* polarities *

December 19, 2010

“The brighter the light, the darker the shadow,” a therapist once said in response to my gushing about my new boyfriend John and how light and loving he was. I rolled my eyes. I hated that new-agey platitude. What a bunch of psycho-babble. And besides, what did he know? If he’d only met John, he’d understand…

Well, two and a half years later — after John’s shocking suicide, clearly I was wrong. The therapist was right. I understand this expression very well now.

In recent months, I’ve also come to understand how the opposite of that statement is just as true:

The darker the shadow, the brighter the light. The depths of our pain, anger, and sorrow are proportionate to the amounts of love, joy, and warmth we feel and are capable of. The light waiting for us on the other side of our grief and suffering.

I once saw a video at the Suicide Prevention Center in honor of survivors of suicide and the loved ones they’d loss. The smile on each survivor’s face glowed unlike any I’ve ever seen. Stronger, brighter than other people’s. I was struck by the light radiating from their eyes. Unusual. Staring a suicide in the face and living through one of the most incomprehensible kinds of death touches some of the deepest, darkest places in our soul. We live there for quite some time. But when we emerge, nothing is ever the same. Joy is richer, laughter is deeper, and life feels more abundant- so palpable you can squeeze it in your fist. This is what is inherent in the pain itself. A high on life unlike anything else; grounded, solid, and real. And trust me, given my life experiences, I’m the last person I’d ever expect to say this. I grew up in the shadows. John’s death killed me. Never in a million years would I have anticipated this.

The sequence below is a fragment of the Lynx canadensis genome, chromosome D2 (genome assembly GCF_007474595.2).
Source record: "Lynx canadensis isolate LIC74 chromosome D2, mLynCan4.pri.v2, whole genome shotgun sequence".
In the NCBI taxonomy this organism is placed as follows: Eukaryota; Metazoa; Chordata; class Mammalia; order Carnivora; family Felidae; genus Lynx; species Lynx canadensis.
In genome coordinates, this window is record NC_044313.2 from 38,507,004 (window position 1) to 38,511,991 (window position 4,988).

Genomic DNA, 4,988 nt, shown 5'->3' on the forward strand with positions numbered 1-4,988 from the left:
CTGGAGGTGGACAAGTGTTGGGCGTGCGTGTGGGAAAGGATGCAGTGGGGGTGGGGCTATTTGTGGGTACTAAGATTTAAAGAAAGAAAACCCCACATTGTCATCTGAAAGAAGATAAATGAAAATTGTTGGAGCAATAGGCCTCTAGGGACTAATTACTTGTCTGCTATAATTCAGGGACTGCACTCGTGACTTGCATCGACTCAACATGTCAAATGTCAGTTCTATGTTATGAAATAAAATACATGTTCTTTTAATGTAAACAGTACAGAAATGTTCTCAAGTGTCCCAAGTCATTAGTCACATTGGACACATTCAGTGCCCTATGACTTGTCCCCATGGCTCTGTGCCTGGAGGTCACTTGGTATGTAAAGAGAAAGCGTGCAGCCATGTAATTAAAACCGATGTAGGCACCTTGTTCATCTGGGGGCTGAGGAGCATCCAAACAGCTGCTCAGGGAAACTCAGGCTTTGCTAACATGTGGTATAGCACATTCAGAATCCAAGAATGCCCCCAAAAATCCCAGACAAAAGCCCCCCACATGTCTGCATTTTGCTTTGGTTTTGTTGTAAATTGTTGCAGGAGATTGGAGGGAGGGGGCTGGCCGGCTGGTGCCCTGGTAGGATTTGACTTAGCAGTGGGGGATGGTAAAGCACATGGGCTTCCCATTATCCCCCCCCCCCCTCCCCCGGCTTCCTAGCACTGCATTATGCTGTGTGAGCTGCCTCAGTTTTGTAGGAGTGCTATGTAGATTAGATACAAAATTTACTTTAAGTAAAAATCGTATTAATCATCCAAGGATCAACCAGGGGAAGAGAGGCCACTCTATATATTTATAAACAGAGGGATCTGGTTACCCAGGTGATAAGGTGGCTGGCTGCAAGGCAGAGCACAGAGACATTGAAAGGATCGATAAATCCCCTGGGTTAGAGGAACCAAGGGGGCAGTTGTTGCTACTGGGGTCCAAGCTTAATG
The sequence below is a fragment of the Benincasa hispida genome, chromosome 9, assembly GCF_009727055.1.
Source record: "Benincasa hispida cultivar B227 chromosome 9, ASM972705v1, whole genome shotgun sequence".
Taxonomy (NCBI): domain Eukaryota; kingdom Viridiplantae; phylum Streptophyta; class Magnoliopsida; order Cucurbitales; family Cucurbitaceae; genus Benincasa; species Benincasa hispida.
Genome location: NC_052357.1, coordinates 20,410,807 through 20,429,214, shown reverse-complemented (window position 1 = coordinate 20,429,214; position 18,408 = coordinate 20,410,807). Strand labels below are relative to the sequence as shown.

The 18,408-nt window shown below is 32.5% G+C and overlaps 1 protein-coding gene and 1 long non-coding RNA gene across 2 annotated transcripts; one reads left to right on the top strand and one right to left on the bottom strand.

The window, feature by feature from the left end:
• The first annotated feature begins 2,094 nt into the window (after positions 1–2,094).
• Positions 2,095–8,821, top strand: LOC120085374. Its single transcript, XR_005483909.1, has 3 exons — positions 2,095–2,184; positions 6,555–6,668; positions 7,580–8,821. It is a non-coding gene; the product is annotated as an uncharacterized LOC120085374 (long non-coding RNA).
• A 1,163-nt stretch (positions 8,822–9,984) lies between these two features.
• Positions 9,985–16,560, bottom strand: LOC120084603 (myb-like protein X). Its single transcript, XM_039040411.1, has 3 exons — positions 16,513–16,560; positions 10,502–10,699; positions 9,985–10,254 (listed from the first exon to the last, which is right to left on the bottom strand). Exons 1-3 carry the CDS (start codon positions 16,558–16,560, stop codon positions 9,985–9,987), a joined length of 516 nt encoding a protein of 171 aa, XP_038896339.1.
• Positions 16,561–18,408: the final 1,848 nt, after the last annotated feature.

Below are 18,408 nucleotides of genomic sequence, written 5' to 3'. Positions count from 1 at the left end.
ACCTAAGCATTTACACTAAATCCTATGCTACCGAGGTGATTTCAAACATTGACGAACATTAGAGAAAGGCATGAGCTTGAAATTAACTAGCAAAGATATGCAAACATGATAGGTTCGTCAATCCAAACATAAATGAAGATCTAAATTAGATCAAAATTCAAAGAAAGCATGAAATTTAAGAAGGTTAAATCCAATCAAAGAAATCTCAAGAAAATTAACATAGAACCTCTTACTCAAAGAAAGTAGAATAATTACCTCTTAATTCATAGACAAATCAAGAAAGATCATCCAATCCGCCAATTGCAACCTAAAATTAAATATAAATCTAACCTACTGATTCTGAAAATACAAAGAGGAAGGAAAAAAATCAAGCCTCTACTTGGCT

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7 Responses to “* polarities *”

  1. Rianne said

    Sarah – Your writing is amazing; please, never stop. When I was 15 I had a boyfriend kill himself after only being with him for 2 weeks.. to this day, even though it was almost 3 years ago and chances are, I had nothing to do with it, it still feel badly about it. Not that long ago I’ve finally decided to go to college and major in psychology working towards a Ph.D and this definitely makes me want to work even harder. Thanks to you, I know that my dream can be achievable. The majority of my friends in college for psychology are doing it just for the heck of it, because it’s interesting, etc.. But you, you have an advantage. You’ve stepped into the shoes of whom you plan to help already by experiencing it yourself. To me, those that have experienced it are the ones that can help the best.

    • Thank you so much Rianne! I have no plans to stop writing and I love hearing how this blog has been helpful to you. I’m so happy you are studying psychology and feel deeply connected to it and are fulfilling a part of your life’s purpose. That’s amazing. I hope you continue to stay with it and let me know if there’s any way I can support you on your journey! Your dream is absolutely achievable!!!

      A few months after John passed – I met with a grief counselor and she told me that what I was going through in my grief process was my own personal “Phd in suicide” (on top of the phd I’m getting in school). She was completely right. And why else would i get a phd in suicide if not to help other people? And you too have an advantage (if we can call it that) of knowing a facet of real human suffering. Your future clients will feel that.